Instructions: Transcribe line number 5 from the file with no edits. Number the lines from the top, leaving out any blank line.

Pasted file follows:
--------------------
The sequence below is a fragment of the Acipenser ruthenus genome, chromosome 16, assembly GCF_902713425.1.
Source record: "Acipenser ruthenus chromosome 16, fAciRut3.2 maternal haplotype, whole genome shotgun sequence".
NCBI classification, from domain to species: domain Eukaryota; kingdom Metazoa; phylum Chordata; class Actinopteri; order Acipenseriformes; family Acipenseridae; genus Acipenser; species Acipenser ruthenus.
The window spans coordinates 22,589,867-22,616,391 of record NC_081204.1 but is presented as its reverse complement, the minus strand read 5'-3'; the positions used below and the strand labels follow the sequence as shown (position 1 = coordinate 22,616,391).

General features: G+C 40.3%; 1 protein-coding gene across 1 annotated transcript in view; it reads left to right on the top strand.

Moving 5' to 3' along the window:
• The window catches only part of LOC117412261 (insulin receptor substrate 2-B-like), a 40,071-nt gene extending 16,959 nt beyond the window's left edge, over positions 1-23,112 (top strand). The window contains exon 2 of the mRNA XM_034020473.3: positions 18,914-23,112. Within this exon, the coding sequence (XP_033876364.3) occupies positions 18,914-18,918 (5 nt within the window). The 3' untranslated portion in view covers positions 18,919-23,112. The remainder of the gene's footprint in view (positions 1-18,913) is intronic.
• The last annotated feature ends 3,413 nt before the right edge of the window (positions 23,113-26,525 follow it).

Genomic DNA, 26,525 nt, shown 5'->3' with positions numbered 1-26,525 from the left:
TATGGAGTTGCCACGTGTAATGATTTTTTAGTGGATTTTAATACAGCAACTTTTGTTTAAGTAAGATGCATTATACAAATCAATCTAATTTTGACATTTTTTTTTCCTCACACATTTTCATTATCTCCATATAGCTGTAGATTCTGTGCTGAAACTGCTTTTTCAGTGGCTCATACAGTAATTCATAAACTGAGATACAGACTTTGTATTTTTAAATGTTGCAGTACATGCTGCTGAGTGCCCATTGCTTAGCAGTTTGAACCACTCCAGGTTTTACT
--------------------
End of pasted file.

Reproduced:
General features: G+C 40.3%; 1 protein-coding gene across 1 annotated transcript in view; it reads left to right on the top strand.